ESRB video game ratings system and content descriptions*
Content may be suitable for:
Age 3 and older; no material that parents would find inappropriate
Atari/others’ Dora the Explorer (series), Knowledge Adventure/Vivendi Universal’s Jump start (series)
Age 6 and older; minimal cartoon, fantasy, or mild violence and/or infrequent use of mild language
Disney Interactive Studios/Buena Vista Games’ Hannah Montana (series), Taito Corporation’s Bubble Bobble
Age 10 and older; more cartoon, fantasy, or mild violence, mild language and/or minimal suggestive themes
Electronic Arts’ Need for Speed: ProStreet, Ubisoft’s Rayman Raving Rabbids 2
Age 13 and older; may contain violence, suggestive themes, crude humor, minimal blood, simulated gambling, and/or infrequent use of strong language
Midway Amusement Games’ Lord of the Rings Online: Shadows of Angmar (MMO), Sony Online Entertainment’s EverQuest (series; MMO)
Age 17 and older; may contain intense violence, blood and gore, sexual content, and/or strong language
Microsoft Corporation’s Halo (series), Rockstar Games’ Grand Theft Auto (most games in the series)
Age 18 and older; may include prolonged scenes of intense violence and/or graphic sexual content and nudity
Vivendi Universal’s Leisure Suit Larry: Magna Cum Laude Uncut and Uncensored, Rockstar Games’ Grand Theft Auto: San Andreas
* On video game boxes, look for rating symbols on the front and content descriptions on the back.
ESRB: Entertainment Software Rating Board
MMO: massively-multiplayer online role-playing game
Source: Reference 7
Characteristics of ‘pathologic’ video game play
Feeling agitated when not playing
Feeling “addicted” to play
Not being able to decrease time spent playing
Not sleeping because of video game play
Missing meals because of video game play
Being late because of video game play
Having arguments at home because of video game play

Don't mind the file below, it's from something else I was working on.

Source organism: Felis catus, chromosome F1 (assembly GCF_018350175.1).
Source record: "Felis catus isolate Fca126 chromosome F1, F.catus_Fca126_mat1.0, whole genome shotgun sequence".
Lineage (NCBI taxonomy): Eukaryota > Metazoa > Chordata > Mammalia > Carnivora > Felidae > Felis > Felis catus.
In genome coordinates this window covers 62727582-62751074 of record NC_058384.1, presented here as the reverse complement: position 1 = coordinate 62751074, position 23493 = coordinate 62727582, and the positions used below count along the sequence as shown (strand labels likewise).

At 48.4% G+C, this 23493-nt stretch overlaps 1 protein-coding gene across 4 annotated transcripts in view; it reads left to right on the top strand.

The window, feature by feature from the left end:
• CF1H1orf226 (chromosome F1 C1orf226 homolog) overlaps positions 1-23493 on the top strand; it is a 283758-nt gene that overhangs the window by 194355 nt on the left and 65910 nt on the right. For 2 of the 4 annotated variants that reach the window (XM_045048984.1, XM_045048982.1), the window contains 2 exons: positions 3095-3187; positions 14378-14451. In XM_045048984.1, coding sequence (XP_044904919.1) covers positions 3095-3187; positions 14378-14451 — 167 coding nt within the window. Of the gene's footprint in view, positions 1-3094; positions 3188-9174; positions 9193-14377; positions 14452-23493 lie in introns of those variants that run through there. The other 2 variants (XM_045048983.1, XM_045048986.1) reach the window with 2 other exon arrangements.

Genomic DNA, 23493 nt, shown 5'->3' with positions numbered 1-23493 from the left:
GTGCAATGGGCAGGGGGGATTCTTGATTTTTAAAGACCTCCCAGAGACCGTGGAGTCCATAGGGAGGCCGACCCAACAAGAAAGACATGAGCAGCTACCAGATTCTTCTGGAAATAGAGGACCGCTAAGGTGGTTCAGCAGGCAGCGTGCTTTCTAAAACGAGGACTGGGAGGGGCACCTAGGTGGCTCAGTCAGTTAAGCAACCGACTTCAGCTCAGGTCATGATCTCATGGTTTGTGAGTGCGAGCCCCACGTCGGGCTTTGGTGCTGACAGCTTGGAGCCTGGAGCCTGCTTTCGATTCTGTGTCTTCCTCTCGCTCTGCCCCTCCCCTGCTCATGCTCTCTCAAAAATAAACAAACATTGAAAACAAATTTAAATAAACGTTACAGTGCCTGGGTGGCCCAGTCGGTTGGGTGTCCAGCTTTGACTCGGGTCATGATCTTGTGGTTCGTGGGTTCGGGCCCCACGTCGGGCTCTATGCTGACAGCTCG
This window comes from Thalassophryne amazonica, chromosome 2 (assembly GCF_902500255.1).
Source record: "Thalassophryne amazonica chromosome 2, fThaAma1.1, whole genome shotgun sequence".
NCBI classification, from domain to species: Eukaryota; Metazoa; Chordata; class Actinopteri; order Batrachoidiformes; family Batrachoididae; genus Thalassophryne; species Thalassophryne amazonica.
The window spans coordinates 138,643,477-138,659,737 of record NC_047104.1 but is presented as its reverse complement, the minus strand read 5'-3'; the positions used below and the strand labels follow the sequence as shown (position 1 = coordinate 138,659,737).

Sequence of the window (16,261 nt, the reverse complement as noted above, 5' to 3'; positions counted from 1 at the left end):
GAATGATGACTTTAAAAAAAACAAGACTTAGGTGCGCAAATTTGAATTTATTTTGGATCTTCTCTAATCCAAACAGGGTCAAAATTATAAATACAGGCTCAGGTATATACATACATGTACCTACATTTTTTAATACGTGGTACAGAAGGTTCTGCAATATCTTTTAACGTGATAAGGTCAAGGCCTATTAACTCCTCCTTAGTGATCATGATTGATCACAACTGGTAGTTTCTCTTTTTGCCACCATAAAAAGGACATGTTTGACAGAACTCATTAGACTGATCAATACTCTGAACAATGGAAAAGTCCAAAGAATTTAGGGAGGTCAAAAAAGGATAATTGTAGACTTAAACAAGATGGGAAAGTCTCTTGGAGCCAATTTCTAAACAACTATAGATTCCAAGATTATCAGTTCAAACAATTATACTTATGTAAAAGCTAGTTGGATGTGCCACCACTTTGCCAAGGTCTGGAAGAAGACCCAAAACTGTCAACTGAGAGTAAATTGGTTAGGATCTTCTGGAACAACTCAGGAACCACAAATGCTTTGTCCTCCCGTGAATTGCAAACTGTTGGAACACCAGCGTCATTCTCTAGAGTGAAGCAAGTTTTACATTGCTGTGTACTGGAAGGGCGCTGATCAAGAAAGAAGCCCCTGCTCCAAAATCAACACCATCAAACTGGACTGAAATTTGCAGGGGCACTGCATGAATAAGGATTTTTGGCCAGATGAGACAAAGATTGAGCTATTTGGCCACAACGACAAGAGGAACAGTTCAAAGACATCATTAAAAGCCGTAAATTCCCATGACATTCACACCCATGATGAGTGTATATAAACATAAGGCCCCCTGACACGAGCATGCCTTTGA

Letting video game play interfere with social relationships
Letting video game play interfere with schoolwork
Spending excessive amounts of money on video game play
Source: Reference 11
CASE CONTINUED: Going with the ‘flow’
Nick says he enjoys playing with people he’s met through a massively-multiplayer online role-playing game (MMORG, or also called MMO or MMP). The “guild” he has joined is a small community that collaborates to complete quests in the game. Nick describes his character—a healer—as a key figure who supports fellow players by replenishing their in-game health. Everyone in the guild thinks he’s important, and he likes to feel respected. Nick says this is quite different from how people treat him in “real” life. He says he often feels worthless and scared that his friends and family don’t think he’s good enough.
Sometimes Nick gets caught up in the game and plays for several hours past bedtime. The next day he feels tired and unprepared for school. One of his teachers has reprimanded him for not turning in homework on time, and his parents are frustrated by his behavior.
Video game play facilitates the experience of “flow”—a mental state of positive energy and effortless focus experienced while immersed in an activity over which one feels a sense of control. Video game play incorporates components of a flow experience (Table 4), including clear, focused goals that are attainable yet challenging and require a high level of concentration. Individuals who engage in artistic, athletic, or meditative activities often report experiencing flow.12
Flow can distort one’s sense of time, setting the stage for frustration on both sides when parents want their video game-playing child to engage in other activities. Their efforts to redirect their child’s attention—whether effective or not—disrupt the pleasurable feeling of flow.
Characteristics of flow experiences related to video games
Effect associated with video game play
Discernible objectives are appropriate to player’s abilities
Highly focused concentration
Allows player to become absorbed within a limited field of attention
Lack of self-consciousness
Player’s actions seem effortless
Distorted sense of time
Player lacks accurate sense of how long he/she has been playing
Direct and immediate feedback
Success and failure are quickly evident, allowing player to change strategies
Appropriate level of challenge
Difficulty is balanced with player’s ability
Player has sense of control and self-efficacy
Source: Reference 7
Types of games and devices